Author: John R. Wilson, Jr., PhD, MPH, is Senior Vice President at Beaufort, LLC.
Nobody would accuse the clinical research enterprise of being a paragon of efficient processes. It’s not that we don’t want our processes to be efficient; it’s just that the work needs to get done, no matter how inefficient the current processes are. After an initial burst of enthusiasm, process improvement projects seem to lose steam and then are quietly set aside for more pressing priorities.
The good news is that there is a proven, five-step process for improving business processes. This article will provide an introduction to the five steps, using risk-based monitoring (RBM) as an illustrative example.
But first, let’s define what we mean by “process.” In essence, a process is a standardized series of steps taken to achieve a goal. Processes simplify, streamline and regulate our activities. Formal processes are known as procedures (“standard operating procedures (SOPs)”), with well-documented steps. In our business, procedures are frequently designed to comply with governmental regulations and guidelines. Informal processes, on the other hand, just seem to exist as customary practices that are passed along by word of mouth, along with the forms and other artifacts of the process.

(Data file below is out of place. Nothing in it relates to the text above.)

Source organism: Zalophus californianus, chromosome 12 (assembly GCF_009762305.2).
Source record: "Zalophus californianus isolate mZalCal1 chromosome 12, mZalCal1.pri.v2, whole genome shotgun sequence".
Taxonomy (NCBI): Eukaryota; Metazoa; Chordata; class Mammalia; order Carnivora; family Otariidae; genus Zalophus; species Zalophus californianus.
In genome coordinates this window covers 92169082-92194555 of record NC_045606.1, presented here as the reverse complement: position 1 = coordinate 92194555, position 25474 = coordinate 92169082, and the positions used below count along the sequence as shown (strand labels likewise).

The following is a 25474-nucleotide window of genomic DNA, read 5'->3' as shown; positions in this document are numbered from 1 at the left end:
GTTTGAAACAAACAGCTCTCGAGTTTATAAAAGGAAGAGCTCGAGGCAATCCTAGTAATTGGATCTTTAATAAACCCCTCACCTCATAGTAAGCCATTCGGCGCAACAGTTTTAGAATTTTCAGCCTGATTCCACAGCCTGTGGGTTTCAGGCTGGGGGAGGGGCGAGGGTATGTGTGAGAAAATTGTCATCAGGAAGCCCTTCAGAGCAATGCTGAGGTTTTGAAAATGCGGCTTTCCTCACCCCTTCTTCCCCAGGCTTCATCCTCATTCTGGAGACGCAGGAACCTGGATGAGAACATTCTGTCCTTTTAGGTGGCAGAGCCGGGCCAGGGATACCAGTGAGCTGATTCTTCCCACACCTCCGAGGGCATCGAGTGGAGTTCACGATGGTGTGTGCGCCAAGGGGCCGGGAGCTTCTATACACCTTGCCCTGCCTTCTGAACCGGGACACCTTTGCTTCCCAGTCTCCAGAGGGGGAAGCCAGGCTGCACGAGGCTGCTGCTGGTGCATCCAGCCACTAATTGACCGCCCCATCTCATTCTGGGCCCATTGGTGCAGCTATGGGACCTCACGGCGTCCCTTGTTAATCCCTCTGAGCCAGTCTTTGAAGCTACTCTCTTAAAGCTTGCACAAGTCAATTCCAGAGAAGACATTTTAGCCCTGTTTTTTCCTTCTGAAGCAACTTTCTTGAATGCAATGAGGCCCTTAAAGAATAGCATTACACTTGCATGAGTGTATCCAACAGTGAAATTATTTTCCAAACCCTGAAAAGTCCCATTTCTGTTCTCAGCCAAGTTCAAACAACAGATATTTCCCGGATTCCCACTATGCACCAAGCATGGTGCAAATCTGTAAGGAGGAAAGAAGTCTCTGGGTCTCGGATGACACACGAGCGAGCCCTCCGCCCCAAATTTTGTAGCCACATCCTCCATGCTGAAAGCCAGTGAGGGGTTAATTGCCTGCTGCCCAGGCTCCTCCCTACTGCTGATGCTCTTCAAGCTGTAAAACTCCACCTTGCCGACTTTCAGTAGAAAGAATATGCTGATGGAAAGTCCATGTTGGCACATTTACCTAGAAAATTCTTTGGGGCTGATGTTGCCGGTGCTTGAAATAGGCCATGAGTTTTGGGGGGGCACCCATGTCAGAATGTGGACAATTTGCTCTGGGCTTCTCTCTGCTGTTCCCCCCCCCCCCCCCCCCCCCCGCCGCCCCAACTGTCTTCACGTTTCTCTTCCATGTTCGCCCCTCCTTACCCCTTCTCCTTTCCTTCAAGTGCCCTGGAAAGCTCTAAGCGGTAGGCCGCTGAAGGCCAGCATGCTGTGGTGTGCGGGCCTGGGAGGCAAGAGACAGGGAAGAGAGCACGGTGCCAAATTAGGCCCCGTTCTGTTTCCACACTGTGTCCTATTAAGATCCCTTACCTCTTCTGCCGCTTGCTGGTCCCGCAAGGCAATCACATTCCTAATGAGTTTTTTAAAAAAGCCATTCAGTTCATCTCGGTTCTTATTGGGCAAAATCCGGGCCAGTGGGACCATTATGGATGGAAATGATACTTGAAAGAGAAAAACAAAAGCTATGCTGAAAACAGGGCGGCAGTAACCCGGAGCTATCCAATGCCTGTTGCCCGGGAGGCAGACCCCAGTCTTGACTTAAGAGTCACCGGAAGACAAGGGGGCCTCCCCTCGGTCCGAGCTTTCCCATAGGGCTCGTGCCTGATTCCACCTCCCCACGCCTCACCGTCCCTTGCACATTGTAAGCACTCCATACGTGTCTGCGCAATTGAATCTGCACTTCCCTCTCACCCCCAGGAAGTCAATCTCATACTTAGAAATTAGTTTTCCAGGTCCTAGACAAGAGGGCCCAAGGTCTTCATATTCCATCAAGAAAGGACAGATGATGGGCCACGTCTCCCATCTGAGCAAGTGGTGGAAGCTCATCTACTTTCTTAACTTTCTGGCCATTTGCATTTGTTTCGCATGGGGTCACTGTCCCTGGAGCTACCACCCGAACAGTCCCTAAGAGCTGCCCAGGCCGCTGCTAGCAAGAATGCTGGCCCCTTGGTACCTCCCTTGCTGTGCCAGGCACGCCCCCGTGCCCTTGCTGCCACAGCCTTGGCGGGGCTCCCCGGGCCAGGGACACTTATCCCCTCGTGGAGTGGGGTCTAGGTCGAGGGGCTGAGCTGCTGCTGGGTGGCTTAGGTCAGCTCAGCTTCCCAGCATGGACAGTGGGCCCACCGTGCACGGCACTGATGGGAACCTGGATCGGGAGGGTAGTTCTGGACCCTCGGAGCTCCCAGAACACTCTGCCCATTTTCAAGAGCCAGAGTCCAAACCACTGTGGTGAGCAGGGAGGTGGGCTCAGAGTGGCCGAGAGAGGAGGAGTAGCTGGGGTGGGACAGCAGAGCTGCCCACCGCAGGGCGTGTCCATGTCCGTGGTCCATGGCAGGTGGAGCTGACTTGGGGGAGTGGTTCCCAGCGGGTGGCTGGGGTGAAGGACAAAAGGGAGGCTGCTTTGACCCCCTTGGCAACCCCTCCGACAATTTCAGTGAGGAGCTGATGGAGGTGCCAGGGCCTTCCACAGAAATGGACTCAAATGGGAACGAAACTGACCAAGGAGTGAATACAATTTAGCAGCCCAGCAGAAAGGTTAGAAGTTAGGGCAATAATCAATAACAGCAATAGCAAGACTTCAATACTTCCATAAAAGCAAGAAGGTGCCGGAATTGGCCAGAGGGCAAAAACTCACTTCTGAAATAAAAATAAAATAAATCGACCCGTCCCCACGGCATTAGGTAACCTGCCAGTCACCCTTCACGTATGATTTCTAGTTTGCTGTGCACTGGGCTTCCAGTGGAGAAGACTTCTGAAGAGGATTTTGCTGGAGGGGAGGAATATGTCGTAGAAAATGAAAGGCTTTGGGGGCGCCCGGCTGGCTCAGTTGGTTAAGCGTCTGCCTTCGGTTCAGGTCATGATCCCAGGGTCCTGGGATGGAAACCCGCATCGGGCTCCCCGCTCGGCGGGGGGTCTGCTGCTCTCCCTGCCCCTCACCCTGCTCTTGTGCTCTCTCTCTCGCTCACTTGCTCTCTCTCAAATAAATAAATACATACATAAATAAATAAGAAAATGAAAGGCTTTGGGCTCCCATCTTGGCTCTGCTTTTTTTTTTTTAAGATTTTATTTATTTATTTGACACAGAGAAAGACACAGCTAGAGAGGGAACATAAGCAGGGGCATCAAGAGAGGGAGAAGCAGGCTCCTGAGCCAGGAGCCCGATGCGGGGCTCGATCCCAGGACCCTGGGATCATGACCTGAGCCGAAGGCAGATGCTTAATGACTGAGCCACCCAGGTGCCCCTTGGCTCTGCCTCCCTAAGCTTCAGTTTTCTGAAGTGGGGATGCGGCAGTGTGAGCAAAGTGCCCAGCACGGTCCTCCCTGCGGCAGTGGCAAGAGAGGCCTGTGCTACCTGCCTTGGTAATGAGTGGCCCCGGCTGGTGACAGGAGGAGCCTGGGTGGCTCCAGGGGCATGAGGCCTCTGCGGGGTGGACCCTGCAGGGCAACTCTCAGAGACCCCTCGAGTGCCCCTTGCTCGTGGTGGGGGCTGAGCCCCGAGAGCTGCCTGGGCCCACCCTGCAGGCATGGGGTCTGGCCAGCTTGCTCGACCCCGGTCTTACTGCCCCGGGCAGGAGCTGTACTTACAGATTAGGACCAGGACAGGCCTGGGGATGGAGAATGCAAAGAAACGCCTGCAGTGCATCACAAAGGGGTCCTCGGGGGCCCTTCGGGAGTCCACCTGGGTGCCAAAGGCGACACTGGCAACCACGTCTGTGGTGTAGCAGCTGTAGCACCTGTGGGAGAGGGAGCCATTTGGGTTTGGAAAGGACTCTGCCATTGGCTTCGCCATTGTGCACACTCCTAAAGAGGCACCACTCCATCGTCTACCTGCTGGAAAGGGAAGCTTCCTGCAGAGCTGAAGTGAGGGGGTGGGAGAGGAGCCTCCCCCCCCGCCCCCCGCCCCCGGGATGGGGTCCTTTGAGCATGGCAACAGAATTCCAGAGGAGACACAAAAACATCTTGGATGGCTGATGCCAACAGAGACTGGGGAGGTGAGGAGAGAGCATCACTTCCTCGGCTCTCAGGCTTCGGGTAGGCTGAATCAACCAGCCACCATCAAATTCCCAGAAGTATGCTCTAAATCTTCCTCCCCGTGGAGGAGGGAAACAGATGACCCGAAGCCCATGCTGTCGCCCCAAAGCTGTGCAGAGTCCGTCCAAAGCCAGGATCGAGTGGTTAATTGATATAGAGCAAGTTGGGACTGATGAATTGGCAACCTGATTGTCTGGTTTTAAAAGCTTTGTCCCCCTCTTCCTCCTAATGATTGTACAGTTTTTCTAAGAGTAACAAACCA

The Japanese method of kaizen (continuous improvement) is not limited to incremental changes. Sometimes, major changes are required to fix an obsolete or broken process. RBM, for example, requires major changes that cannot be implemented in tiny steps. Successful organizations must therefore be able to make major process improvements.
The five basic steps to significantly improve a process are: (1) map, (2) analyze, (3) redesign, (4) assign resources, and (5) implement improvements. Only after completing the first four steps can we productively move on to the fifth step, in which a process is actually improved.
For details, see John Wilson's article, “Five Steps for Improving Processes in Clinical Trials,” in the Journal of Clinical Research Best Practices.
This article is presented by Partnerships in Clinical Trials partner The Journal of Clinical Research Best Practices. PCT will take place April 22-24, 2015 in Boston, As a reader of this blog, when you register to join us and mention code XP2000LI, you can save $100 off current rates.
The Partnerships in Clinical Trials Blog focuses on optimization intelligence, regulatory trends and globalization strategies for both sponsors and CROs. It is supported by a number of industry events.
Would you like to guest blog on our site? Or send us feedback? Send an email to email@example.com.